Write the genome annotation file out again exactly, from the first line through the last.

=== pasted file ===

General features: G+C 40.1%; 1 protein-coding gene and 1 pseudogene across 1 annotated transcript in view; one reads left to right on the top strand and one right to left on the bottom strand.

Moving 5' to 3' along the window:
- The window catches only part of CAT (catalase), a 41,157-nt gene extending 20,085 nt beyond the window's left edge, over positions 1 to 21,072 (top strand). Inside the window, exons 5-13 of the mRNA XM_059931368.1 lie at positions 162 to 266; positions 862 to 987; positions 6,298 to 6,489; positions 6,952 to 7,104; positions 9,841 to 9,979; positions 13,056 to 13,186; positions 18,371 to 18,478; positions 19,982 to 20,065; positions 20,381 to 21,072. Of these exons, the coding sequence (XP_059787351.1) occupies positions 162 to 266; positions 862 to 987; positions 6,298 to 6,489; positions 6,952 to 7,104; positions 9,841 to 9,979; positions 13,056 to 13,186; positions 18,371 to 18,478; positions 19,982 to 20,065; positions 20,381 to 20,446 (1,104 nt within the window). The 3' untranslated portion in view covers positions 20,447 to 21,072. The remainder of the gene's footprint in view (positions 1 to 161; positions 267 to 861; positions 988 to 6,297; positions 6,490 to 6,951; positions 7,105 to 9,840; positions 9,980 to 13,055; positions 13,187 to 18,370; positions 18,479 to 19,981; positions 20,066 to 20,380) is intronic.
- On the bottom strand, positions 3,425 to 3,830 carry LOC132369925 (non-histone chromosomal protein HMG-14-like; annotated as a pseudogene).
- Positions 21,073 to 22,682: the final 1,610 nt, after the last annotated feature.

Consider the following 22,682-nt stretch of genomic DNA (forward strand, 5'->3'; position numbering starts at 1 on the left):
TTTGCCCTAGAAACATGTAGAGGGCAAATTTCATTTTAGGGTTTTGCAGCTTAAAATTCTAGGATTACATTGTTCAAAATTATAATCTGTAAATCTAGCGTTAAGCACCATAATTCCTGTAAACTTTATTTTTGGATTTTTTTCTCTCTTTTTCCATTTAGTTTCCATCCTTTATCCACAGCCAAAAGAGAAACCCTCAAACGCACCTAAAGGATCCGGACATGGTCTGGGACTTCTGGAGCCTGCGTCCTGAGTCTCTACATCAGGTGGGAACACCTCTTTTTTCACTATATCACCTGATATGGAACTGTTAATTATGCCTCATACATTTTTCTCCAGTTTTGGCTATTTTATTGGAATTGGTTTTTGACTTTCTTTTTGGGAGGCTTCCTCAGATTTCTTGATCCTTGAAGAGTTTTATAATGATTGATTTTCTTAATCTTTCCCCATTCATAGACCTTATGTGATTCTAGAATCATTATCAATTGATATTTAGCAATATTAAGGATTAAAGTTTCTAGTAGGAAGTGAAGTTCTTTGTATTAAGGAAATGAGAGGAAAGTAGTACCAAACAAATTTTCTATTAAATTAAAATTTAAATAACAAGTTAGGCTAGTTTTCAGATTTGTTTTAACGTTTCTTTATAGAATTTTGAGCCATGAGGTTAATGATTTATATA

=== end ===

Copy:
General features: G+C 40.1%; 1 protein-coding gene and 1 pseudogene across 1 annotated transcript in view; one reads left to right on the top strand and one right to left on the bottom strand.

Moving 5' to 3' along the window:
- The window catches only part of CAT (catalase), a 41,157-nt gene extending 20,085 nt beyond the window's left edge, over positions 1 to 21,072 (top strand). Inside the window, exons 5-13 of the mRNA XM_059931368.1 lie at positions 162 to 266; positions 862 to 987; positions 6,298 to 6,489; positions 6,952 to 7,104; positions 9,841 to 9,979; positions 13,056 to 13,186; positions 18,371 to 18,478; positions 19,982 to 20,065; positions 20,381 to 21,072. Of these exons, the coding sequence (XP_059787351.1) occupies positions 162 to 266; positions 862 to 987; positions 6,298 to 6,489; positions 6,952 to 7,104; positions 9,841 to 9,979; positions 13,056 to 13,186; positions 18,371 to 18,478; positions 19,982 to 20,065; positions 20,381 to 20,446 (1,104 nt within the window). The 3' untranslated portion in view covers positions 20,447 to 21,072. The remainder of the gene's footprint in view (positions 1 to 161; positions 267 to 861; positions 988 to 6,297; positions 6,490 to 6,951; positions 7,105 to 9,840; positions 9,980 to 13,055; positions 13,187 to 18,370; positions 18,479 to 19,981; positions 20,066 to 20,380) is intronic.
- On the bottom strand, positions 3,425 to 3,830 carry LOC132369925 (non-histone chromosomal protein HMG-14-like; annotated as a pseudogene).
- Positions 21,073 to 22,682: the final 1,610 nt, after the last annotated feature.

Consider the following 22,682-nt stretch of genomic DNA (forward strand, 5'->3'; position numbering starts at 1 on the left):
TTTGCCCTAGAAACATGTAGAGGGCAAATTTCATTTTAGGGTTTTGCAGCTTAAAATTCTAGGATTACATTGTTCAAAATTATAATCTGTAAATCTAGCGTTAAGCACCATAATTCCTGTAAACTTTATTTTTGGATTTTTTTCTCTCTTTTTCCATTTAGTTTCCATCCTTTATCCACAGCCAAAAGAGAAACCCTCAAACGCACCTAAAGGATCCGGACATGGTCTGGGACTTCTGGAGCCTGCGTCCTGAGTCTCTACATCAGGTGGGAACACCTCTTTTTTCACTATATCACCTGATATGGAACTGTTAATTATGCCTCATACATTTTTCTCCAGTTTTGGCTATTTTATTGGAATTGGTTTTTGACTTTCTTTTTGGGAGGCTTCCTCAGATTTCTTGATCCTTGAAGAGTTTTATAATGATTGATTTTCTTAATCTTTCCCCATTCATAGACCTTATGTGATTCTAGAATCATTATCAATTGATATTTAGCAATATTAAGGATTAAAGTTTCTAGTAGGAAGTGAAGTTCTTTGTATTAAGGAAATGAGAGGAAAGTAGTACCAAACAAATTTTCTATTAAATTAAAATTTAAATAACAAGTTAGGCTAGTTTTCAGATTTGTTTTAACGTTTCTTTATAGAATTTTGAGCCATGAGGTTAATGATTTATATA